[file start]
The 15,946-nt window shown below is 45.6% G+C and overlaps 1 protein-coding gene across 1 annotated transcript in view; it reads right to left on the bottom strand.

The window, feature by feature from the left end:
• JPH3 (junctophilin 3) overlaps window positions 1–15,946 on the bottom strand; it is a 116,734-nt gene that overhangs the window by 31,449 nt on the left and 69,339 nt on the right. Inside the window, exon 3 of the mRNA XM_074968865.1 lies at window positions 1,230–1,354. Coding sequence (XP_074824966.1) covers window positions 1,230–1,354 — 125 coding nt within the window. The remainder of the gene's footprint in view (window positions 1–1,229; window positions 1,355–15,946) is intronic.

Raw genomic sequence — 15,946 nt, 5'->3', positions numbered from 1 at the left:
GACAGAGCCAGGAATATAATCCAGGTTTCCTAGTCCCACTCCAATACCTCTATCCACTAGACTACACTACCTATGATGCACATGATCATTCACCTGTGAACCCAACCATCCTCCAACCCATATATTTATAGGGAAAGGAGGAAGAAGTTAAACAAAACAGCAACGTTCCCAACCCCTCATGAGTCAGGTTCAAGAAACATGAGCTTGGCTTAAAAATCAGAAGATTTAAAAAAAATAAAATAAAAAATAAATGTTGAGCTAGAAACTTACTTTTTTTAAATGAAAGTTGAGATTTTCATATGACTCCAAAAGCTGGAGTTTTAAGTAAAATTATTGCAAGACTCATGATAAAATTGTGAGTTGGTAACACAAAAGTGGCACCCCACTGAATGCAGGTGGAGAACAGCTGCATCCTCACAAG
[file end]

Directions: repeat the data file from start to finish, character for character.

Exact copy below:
The 15,946-nt window shown below is 45.6% G+C and overlaps 1 protein-coding gene across 1 annotated transcript in view; it reads right to left on the bottom strand.

The window, feature by feature from the left end:
• JPH3 (junctophilin 3) overlaps window positions 1–15,946 on the bottom strand; it is a 116,734-nt gene that overhangs the window by 31,449 nt on the left and 69,339 nt on the right. Inside the window, exon 3 of the mRNA XM_074968865.1 lies at window positions 1,230–1,354. Coding sequence (XP_074824966.1) covers window positions 1,230–1,354 — 125 coding nt within the window. The remainder of the gene's footprint in view (window positions 1–1,229; window positions 1,355–15,946) is intronic.

Raw genomic sequence — 15,946 nt, 5'->3', positions numbered from 1 at the left:
GACAGAGCCAGGAATATAATCCAGGTTTCCTAGTCCCACTCCAATACCTCTATCCACTAGACTACACTACCTATGATGCACATGATCATTCACCTGTGAACCCAACCATCCTCCAACCCATATATTTATAGGGAAAGGAGGAAGAAGTTAAACAAAACAGCAACGTTCCCAACCCCTCATGAGTCAGGTTCAAGAAACATGAGCTTGGCTTAAAAATCAGAAGATTTAAAAAAAATAAAATAAAAAATAAATGTTGAGCTAGAAACTTACTTTTTTTAAATGAAAGTTGAGATTTTCATATGACTCCAAAAGCTGGAGTTTTAAGTAAAATTATTGCAAGACTCATGATAAAATTGTGAGTTGGTAACACAAAAGTGGCACCCCACTGAATGCAGGTGGAGAACAGCTGCATCCTCACAAG